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The Creeping Terror
Directed by Vic Savage (as A.J. Nelson)
Produced by Vic Savage (as A.J. Nelson)
Written by Robert Silliphant
Narrated by Larry Burrell
Starring Vic Savage
Shannon O'Neil
William Thourlby
John Caresio
Music by Frederick Kopp
Cinematography Andrew Janczak
Editing by Vic Savage (as A.J. Nelson)
Distributed by Crown International Television
Release date(s) United States 1964
Running time 85 min.
(TV versions 75 min.)
Country USA
Language English

The Creeping Terror is a 1964 horror/sci-fi film, which was lampooned in September 1994 in episode 606 of movie-mocking television series Mystery Science Theater 3000. It has the dubious reputation of being hailed as one of the worst films of all time. The film is also known as The Crawling Monster and Dangerous Charter.[1]



A newlywed deputy, Martin Gordon (Vic Savage), encounters an alien spacecraft that has crash landed in fictional Angel County in California. A large, sluglike, omnivorous monster emerges from the side of an impacted spaceship. A second one, still tethered inside, kills a forest ranger and the sheriff (Byrd Holland) when they independently enter the craft to investigate.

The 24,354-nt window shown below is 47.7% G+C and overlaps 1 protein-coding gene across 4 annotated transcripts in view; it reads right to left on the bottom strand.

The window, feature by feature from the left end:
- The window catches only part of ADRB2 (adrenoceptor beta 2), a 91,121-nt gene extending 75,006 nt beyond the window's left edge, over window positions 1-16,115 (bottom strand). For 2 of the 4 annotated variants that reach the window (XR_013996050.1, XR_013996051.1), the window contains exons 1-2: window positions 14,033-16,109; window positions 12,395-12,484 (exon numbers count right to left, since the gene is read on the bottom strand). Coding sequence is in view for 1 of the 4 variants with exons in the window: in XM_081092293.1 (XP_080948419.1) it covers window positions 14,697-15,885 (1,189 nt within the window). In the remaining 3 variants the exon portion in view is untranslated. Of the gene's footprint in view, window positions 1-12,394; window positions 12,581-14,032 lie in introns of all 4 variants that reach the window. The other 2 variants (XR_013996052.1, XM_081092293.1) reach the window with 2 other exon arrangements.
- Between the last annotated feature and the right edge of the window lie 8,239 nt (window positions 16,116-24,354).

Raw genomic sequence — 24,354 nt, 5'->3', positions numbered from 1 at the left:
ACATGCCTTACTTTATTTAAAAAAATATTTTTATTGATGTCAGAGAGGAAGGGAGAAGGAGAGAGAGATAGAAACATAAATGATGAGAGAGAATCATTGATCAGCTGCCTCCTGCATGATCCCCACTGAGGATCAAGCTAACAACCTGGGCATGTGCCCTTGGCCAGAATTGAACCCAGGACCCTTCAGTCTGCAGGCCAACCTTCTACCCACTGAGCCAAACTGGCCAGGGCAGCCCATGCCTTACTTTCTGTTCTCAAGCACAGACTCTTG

Martin, now temporary sheriff, joins his wife Brett (Shannon O'Neil); Dr. Bradford (William Thourlby, the original Marlboro Man), a renowned scientist; and Col. James Caldwell, a military commander and his men to fight the creature. Meanwhile the monster stalks the countryside, devouring a girl in a bikini, picnickers at a "hootenanny", Grandpa Brown (Jack King) and his grandson while fishing, a housewife hanging the laundry, the patrons at the "community dance hall", and couples in their cars at "lovers' lane".

The protagonists ultimately deduce that the monsters are not intelligent. They are mindless biological-sample eaters. The bio-analysis data is microwaved back to the probe's home planet through the spaceship.